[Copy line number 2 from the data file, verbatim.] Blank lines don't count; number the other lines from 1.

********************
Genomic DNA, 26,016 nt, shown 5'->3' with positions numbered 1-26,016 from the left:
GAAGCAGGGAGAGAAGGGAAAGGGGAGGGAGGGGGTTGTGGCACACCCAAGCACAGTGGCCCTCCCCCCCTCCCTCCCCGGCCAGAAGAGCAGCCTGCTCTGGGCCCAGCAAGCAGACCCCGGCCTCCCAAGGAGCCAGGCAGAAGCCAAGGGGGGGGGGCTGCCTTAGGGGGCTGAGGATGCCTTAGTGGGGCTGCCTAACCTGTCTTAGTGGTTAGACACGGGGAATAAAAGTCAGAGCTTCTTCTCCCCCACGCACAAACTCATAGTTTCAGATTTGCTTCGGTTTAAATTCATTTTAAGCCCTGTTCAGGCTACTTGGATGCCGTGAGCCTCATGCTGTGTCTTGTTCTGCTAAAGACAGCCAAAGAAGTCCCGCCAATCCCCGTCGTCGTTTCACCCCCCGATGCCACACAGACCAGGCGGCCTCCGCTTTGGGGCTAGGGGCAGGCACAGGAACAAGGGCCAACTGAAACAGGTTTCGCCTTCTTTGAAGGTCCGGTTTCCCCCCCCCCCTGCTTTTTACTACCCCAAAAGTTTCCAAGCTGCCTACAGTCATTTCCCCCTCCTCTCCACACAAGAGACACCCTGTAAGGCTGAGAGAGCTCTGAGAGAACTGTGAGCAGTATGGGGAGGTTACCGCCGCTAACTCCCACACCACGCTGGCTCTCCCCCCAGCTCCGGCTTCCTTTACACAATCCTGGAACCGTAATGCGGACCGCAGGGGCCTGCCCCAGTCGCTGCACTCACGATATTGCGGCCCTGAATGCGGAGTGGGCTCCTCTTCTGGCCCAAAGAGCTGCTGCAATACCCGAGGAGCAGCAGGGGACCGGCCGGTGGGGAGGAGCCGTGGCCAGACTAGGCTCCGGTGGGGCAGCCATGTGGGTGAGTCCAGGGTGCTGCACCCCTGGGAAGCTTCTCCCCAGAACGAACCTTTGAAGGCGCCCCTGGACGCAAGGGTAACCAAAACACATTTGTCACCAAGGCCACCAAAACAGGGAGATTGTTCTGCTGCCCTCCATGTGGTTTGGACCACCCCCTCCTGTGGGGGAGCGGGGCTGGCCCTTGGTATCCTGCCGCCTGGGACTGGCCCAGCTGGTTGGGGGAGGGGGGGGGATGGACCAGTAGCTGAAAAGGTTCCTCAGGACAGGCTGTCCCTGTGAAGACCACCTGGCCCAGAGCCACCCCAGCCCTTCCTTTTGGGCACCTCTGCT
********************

GAAGCAGGGAGAGAAGGGAAAGGGGAGGGAGGGGGTTGTGGCACACCCAAGCACAGTGGCCCTCCCCCCCTCCCTCCCCGGCCAGAAGAGCAGCCTGCTCTGGGCCCAGCAAGCAGACCCCGGCCTCCCAAGGAGCCAGGCAGAAGCCAAGGGGGGGGGGCTGCCTTAGGGGGCTGAGGATGCCTTAGTGGGGCTGCCTAACCTGTCTTAGTGGTTAGACACGGGGAATAAAAGTCAGAGCTTCTTCTCCCCCACGCACAAACTCATAGTTTCAGATTTGCTTCGGTTTAAATTCATTTTAAGCCCTGTTCAGGCTACTTGGATGCCGTGAGCCTCATGCTGTGTCTTGTTCTGCTAAAGACAGCCAAAGAAGTCCCGCCAATCCCCGTCGTCGTTTCACCCCCCGATGCCACACAGACCAGGCGGCCTCCGCTTTGGGGCTAGGGGCAGGCACAGGAACAAGGGCCAACTGAAACAGGTTTCGCCTTCTTTGAAGGTCCGGTTTCCCCCCCCCCCTGCTTTTTACTACCCCAAAAGTTTCCAAGCTGCCTACAGTCATTTCCCCCTCCTCTCCACACAAGAGACACCCTGTAAGGCTGAGAGAGCTCTGAGAGAACTGTGAGCAGTATGGGGAGGTTACCGCCGCTAACTCCCACACCACGCTGGCTCTCCCCCCAGCTCCGGCTTCCTTTACACAATCCTGGAACCGTAATGCGGACCGCAGGGGCCTGCCCCAGTCGCTGCACTCACGATATTGCGGCCCTGAATGCGGAGTGGGCTCCTCTTCTGGCCCAAAGAGCTGCTGCAATACCCGAGGAGCAGCAGGGGACCGGCCGGTGGGGAGGAGCCGTGGCCAGACTAGGCTCCGGTGGGGCAGCCATGTGGGTGAGTCCAGGGTGCTGCACCCCTGGGAAGCTTCTCCCCAGAACGAACCTTTGAAGGCGCCCCTGGACGCAAGGGTAACCAAAACACATTTGTCACCAAGGCCACCAAAACAGGGAGATTGTTCTGCTGCCCTCCATGTGGTTTGGACCACCCCCTCCTGTGGGGGAGCGGGGCTGGCCCTTGGTATCCTGCCGCCTGGGACTGGCCCAGCTGGTTGGGGGAGGGGGGGGGATGGACCAGTAGCTGAAAAGGTTCCTCAGGACAGGCTGTCCCTGTGAAGACCACCTGGCCCAGAGCCACCCCAGCCCTTCCTTTTGGGCACCTCTGCT